To Henrietta’s family, she was their cherished “Hennie,” daughter, wife, mother, grandmother and a friend to the world. Henrietta was a phenomenal woman during her lifetime and in Henrietta's passing, she continues to be a remarkable woman even in death. Henrietta was a woman who had a life, had a family, a husband, children, and friends who loved and depended upon her smile, her caring touch, her cooking and cleaning house, brushing and braiding hair and most importantly she loved to dance, and was fashionably stylish and enjoyed her favorite color-red. Her life and legacy will live on!
Henrietta Lacks continues to enhance many lives, even those who are unaware of her past existence. After all, Henrietta has a rich and important history and a great legacy that she left for her family to carry. Henrietta Lacks and her family’s experience is fundamental to modern bioethics policies and informed consent laws that benefit patients nationwide by building patient trust and protecting research participants. In 2013, the Lacks family entered a groundbreaking, HeLa Genome Data Use Agreement with the medical, scientific, and bioethics communities, giving them a role in regulating the HeLa genome sequences and discoveries.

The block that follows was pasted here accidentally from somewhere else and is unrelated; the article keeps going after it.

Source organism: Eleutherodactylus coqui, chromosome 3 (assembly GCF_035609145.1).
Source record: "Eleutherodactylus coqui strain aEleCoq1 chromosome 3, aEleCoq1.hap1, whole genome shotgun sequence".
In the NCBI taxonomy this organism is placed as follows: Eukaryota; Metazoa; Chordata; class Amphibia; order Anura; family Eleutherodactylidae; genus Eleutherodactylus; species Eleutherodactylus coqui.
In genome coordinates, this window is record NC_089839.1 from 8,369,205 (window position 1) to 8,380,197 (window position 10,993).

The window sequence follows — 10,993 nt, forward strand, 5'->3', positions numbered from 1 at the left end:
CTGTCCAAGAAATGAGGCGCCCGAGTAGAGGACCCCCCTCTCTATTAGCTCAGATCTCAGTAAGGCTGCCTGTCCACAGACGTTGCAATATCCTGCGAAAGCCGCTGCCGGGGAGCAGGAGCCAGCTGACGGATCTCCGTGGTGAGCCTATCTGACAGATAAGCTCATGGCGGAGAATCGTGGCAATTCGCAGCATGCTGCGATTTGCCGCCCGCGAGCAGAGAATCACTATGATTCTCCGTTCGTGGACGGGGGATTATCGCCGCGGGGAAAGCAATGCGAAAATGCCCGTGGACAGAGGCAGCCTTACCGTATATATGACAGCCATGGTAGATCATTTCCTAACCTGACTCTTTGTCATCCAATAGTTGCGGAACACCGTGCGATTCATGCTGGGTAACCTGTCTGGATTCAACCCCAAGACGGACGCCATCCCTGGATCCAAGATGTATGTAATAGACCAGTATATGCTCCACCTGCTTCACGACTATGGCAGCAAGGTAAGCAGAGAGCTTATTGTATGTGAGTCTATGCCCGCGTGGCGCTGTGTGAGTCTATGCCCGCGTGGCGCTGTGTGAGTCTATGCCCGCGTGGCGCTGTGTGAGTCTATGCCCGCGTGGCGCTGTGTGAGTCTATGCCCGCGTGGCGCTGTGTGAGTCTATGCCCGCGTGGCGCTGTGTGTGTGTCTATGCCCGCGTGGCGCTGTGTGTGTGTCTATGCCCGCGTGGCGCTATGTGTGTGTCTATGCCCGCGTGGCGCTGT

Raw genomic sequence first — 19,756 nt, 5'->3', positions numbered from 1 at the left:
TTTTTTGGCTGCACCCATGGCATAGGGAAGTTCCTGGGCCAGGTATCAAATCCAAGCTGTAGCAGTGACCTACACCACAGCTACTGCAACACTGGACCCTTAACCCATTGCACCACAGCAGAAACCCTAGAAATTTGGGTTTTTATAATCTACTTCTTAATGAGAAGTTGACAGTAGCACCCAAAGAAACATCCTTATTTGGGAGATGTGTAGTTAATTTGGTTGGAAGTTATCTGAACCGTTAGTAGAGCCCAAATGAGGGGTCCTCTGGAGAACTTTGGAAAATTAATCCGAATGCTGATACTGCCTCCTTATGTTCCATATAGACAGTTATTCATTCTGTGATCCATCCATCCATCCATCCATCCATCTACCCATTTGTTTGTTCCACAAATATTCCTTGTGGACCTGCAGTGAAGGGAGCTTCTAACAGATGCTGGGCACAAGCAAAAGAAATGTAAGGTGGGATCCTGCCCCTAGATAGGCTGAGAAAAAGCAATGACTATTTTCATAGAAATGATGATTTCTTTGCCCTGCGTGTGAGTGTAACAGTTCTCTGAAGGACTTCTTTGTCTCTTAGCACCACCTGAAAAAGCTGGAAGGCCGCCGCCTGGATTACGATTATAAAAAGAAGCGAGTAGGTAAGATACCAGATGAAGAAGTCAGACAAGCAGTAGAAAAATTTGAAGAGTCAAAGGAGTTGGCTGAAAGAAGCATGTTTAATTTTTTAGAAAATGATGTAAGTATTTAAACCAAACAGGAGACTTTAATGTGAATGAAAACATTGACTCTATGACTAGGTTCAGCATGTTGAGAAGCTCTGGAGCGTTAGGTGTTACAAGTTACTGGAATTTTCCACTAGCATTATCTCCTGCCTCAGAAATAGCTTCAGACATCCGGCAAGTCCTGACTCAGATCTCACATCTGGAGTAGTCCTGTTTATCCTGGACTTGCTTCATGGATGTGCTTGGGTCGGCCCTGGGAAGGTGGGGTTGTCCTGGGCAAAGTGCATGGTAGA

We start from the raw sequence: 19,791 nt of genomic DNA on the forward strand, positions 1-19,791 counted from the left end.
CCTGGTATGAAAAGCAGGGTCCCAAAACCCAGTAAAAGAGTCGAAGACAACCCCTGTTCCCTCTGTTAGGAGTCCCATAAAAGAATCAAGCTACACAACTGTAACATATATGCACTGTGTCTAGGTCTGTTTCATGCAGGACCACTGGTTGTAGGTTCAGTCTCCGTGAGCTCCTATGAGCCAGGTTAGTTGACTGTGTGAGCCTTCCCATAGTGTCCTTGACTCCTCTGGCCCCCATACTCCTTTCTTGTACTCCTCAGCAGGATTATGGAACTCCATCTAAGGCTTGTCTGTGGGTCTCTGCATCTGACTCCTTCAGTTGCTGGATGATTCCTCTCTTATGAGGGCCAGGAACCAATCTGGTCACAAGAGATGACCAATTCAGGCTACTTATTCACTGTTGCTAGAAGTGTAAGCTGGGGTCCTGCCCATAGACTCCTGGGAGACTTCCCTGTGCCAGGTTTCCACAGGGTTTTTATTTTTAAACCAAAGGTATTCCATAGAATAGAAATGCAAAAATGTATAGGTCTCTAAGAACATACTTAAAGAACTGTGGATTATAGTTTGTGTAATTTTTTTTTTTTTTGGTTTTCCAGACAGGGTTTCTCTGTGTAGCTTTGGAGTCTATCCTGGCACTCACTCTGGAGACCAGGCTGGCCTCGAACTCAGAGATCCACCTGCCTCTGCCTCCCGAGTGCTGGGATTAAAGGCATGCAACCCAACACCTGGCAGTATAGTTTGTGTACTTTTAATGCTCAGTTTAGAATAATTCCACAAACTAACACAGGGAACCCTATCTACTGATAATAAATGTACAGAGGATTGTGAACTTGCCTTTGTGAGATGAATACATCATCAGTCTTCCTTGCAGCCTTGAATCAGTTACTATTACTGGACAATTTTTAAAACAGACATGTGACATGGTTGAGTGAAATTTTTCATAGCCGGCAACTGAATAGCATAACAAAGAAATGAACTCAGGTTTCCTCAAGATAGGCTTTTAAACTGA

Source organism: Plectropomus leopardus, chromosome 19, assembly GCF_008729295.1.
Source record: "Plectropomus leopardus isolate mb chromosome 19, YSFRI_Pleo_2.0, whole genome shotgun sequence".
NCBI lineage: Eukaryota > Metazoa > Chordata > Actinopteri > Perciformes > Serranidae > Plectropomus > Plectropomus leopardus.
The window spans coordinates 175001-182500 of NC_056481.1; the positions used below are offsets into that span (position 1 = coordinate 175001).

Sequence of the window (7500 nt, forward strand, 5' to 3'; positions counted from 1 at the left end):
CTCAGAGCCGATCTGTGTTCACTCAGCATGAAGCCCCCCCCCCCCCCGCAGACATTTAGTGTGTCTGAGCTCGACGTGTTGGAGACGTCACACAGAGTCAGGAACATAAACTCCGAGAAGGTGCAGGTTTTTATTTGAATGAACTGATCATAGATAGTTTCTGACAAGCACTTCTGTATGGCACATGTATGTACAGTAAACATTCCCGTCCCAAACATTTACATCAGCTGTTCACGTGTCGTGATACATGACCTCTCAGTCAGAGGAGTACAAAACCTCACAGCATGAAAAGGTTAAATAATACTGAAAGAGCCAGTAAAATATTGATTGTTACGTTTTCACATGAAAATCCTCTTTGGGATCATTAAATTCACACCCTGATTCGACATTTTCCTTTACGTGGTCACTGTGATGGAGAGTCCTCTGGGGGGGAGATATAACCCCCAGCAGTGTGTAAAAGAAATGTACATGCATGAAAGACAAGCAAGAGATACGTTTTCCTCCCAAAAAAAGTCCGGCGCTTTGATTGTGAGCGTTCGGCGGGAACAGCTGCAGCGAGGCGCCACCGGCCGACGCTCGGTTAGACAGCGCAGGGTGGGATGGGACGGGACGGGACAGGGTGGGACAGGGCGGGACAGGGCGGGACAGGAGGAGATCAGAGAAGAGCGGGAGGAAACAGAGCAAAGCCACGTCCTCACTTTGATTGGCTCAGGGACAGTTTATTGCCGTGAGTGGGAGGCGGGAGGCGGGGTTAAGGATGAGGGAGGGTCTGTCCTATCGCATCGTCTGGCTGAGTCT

In 2020, the life of Henrietta Lacks will be honored with a yearlong centennial celebration led by the Lacks Family. This phenomenal black woman, wife, and mother unknowingly changed the face of medical science, contributing to lasting, worldwide improvements in health. Henrietta is a hero of modern medicine, and her contributions to the medical discoveries resulting from her HeLa cells helped make possible some of the most important medical advances of the last century. Henrietta’s life has incontestably impacted global health, scientific research, bioethics, patient rights, and equity that benefit all people.
Helping Everyday Lives in Astonishing Ways!